US7901400Jan 27, 2005Mar 8, 2011Covidien AgMethod and system for controlling output of RF medical generator
US7927328Jan 24, 2007Apr 19, 2011Covidien AgSystem and method for closed loop monitoring of monopolar electrosurgical apparatus
US7947039Dec 12, 2005May 24, 2011Covidien AgLaparoscopic apparatus for performing electrosurgical procedures
US7972328Jan 24, 2007Jul 5, 2011Covidien AgSystem and method for tissue sealing
US7972332Dec 16, 2009Jul 5, 2011Covidien AgSystem and method for controlling electrosurgical snares
US7988689Sep 17, 2007Aug 2, 2011Arthrocare CorporationElectrosurgical apparatus and methods for treatment and removal of tissue
US8012150Apr 30, 2004Sep 6, 2011Covidien AgMethod and system for programming and controlling an electrosurgical generator system
US8025660Nov 18, 2009Sep 27, 2011Covidien AgUniversal foot switch contact port
US8034049Aug 8, 2006Oct 11, 2011Covidien AgSystem and method for measuring initial tissue impedance
US8048020Jun 3, 2010Nov 1, 2011Alcon, Inc.Method of controlling a surgical system based on irrigation flow
US8070711Dec 9, 2009Dec 6, 2011Alcon Research, Ltd.Thermal management algorithm for phacoemulsification system
US8080008Sep 18, 2007Dec 20, 2011Covidien AgMethod and system for programming and controlling an electrosurgical generator system
US8096961Jun 27, 2008Jan 17, 2012Covidien AgSwitched resonant ultrasonic power amplifier system
US8104956Oct 23, 2003Jan 31, 2012Covidien AgThermocouple measurement circuit
US8105323Oct 24, 2006Jan 31, 2012Covidien AgMethod and system for controlling output of RF medical generator
US8113057Jun 27, 2008Feb 14, 2012Covidien AgSwitched resonant ultrasonic power amplifier system
US8114071May 29, 2007Feb 14, 2012Arthrocare CorporationHard tissue ablation system
US8147485Feb 23, 2009Apr 3, 2012Covidien AgSystem and method for tissue sealing
US8172786Jul 16, 2009May 8, 2012Alcon Research, Ltd.Method of operating an ultrasound handpiece
US8187262Jun 3, 2009May 29, 2012Covidien AgDual synchro-resonant electrosurgical apparatus with bi-directional magnetic coupling
US8192424Jan 4, 2008Jun 5, 2012Arthrocare CorporationElectrosurgical system with suction control apparatus, system and method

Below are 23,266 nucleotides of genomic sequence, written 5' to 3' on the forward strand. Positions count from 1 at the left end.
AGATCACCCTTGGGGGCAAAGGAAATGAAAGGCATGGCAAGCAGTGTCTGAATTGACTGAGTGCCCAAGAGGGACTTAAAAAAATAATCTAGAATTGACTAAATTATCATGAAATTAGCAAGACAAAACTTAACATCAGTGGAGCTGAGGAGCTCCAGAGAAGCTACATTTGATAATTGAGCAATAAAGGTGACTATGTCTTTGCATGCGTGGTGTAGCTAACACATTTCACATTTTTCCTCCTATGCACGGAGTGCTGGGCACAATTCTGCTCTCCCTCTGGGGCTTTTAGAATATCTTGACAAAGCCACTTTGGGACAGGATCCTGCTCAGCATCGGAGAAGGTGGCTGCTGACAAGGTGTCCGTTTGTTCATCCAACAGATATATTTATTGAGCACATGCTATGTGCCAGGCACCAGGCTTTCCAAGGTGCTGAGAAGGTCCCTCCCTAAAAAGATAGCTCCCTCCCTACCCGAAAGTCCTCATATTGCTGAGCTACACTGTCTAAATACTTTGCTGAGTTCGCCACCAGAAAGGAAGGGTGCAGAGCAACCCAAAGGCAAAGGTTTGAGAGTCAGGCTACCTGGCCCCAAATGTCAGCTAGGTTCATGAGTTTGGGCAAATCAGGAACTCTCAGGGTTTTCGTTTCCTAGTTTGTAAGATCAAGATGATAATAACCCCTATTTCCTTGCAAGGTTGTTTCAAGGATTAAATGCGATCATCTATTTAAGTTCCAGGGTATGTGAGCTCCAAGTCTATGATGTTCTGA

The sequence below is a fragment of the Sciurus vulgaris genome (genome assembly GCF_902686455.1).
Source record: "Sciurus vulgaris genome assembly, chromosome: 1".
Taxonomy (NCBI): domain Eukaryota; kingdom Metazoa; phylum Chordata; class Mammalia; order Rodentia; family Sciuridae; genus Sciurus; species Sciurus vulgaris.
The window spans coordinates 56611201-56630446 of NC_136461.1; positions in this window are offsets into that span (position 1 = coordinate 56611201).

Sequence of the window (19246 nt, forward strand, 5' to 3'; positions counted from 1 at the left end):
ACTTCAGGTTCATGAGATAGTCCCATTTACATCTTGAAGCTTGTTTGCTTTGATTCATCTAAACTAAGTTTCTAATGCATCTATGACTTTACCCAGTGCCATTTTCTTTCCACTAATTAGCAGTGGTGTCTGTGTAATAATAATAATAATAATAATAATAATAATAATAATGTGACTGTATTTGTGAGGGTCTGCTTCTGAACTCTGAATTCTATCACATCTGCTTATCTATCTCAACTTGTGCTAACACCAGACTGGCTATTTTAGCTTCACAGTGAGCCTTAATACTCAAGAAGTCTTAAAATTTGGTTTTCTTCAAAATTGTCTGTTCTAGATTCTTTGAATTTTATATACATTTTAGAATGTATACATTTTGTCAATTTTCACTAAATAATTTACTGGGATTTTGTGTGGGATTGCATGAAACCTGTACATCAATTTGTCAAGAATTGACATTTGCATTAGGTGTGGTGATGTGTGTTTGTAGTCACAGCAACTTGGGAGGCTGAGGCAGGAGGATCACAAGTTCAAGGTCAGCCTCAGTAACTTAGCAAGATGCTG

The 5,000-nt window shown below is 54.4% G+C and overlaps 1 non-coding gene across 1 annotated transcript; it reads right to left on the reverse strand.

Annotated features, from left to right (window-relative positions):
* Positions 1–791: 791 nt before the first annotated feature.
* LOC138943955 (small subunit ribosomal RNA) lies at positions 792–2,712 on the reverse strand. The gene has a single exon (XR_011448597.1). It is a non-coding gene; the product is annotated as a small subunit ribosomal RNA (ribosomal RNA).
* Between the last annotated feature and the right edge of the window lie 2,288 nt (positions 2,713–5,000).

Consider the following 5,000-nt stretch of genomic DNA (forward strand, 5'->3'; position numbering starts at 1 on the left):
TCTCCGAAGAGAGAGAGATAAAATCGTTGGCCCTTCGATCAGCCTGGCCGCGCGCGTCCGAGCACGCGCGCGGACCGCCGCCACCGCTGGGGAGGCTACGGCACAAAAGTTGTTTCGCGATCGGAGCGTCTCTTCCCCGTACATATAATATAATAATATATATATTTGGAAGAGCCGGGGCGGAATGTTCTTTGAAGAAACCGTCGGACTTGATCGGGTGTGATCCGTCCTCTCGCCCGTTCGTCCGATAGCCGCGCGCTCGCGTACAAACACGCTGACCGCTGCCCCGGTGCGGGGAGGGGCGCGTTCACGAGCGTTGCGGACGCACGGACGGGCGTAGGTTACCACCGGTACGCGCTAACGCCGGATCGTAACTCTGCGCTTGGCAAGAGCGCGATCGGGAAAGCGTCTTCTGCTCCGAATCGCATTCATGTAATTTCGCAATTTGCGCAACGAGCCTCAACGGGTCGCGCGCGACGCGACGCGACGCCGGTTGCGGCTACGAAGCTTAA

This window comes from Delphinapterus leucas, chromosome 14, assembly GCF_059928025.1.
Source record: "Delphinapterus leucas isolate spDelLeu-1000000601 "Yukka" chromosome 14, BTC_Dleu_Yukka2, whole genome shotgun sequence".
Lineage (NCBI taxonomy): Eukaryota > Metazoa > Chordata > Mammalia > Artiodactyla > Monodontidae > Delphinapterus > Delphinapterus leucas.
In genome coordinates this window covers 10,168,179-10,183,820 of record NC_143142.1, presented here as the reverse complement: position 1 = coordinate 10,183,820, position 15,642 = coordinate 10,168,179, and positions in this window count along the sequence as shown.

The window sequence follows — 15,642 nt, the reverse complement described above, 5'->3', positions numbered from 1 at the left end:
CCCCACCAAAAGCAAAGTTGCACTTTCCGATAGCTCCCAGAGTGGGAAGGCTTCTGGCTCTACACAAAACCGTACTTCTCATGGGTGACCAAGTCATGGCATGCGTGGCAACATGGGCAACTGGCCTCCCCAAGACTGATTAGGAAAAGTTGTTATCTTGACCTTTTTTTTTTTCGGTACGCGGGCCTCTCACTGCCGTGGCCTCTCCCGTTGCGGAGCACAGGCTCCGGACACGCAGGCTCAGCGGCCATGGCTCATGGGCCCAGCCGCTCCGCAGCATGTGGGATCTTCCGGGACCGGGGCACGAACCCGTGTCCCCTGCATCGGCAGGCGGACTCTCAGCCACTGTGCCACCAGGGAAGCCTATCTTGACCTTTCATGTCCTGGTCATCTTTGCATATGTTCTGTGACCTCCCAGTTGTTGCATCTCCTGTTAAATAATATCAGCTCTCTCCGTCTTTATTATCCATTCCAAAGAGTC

US8202271Feb 25, 2009Jun 19, 2012Covidien AgDual synchro-resonant electrosurgical apparatus with bi-directional magnetic coupling
US8216220Sep 7, 2007Jul 10, 2012Tyco Healthcare Group LpSystem and method for transmission of combined data stream
US8216223Feb 23, 2009Jul 10, 2012Covidien AgSystem and method for tissue sealing
US8226639Jun 10, 2008Jul 24, 2012Tyco Healthcare Group LpSystem and method for output control of electrosurgical generator
US8231616Aug 23, 2010Jul 31, 2012Covidien AgTransformer for RF voltage sensing
US8241278Apr 29, 2011Aug 14, 2012Covidien AgLaparoscopic apparatus for performing electrosurgical procedures
US8257307Oct 12, 2009Sep 4, 2012Alcon Research, Ltd.Method of controlling a surgical system based on a load on the cutting tip of a handpiece
US8257350Jun 17, 2009Sep 4, 2012Arthrocare CorporationMethod and system of an electrosurgical controller with wave-shaping
US8267928Mar 29, 2011Sep 18, 2012Covidien AgSystem and method for closed loop monitoring of monopolar electrosurgical apparatus
US8267929Dec 16, 2011Sep 18, 2012Covidien AgMethod and system for programming and controlling an electrosurgical generator system
US8287528Mar 28, 2008Oct 16, 2012Covidien AgVessel sealing system
US8298223Apr 5, 2010Oct 30, 2012Covidien AgMethod and system for programming and controlling an electrosurgical generator system
US8303530May 10, 2007Nov 6, 2012Novartis AgMethod of operating an ultrasound handpiece
US8303580Apr 5, 2010Nov 6, 2012Covidien AgMethod and system for programming and controlling an electrosurgical generator system
US8353905Jun 18, 2012Jan 15, 2013Covidien LpSystem and method for transmission of combined data stream
US8372067Dec 9, 2009Feb 12, 2013Arthrocare CorporationElectrosurgery irrigation primer systems and methods
US8403851Jan 22, 2010Mar 26, 2013Novartis AgMethod of controlling a surgical system based on a load on the cutting tip of a handpiece
US8414605Jul 8, 2011Apr 9, 2013Alcon Research, Ltd.Vacuum level control of power for phacoemulsification hand piece
US8430838Jan 6, 2010Apr 30, 2013Novartis AgMethod of controlling a surgical system based on irrigation flow
US8444638Jan 6, 2012May 21, 2013Arthrocare CorporationHard tissue ablation system
US8475447Aug 23, 2012Jul 2, 2013Covidien AgSystem and method for closed loop monitoring of monopolar electrosurgical apparatus
US8485993Jan 16, 2012Jul 16, 2013Covidien AgSwitched resonant ultrasonic power amplifier system
US8486060 *Sep 18, 2006Jul 16, 2013Cytyc CorporationPower ramping during RF ablation
US8486061Aug 24, 2012Jul 16, 2013Covidien LpImaginary impedance process monitoring and intelligent shut-off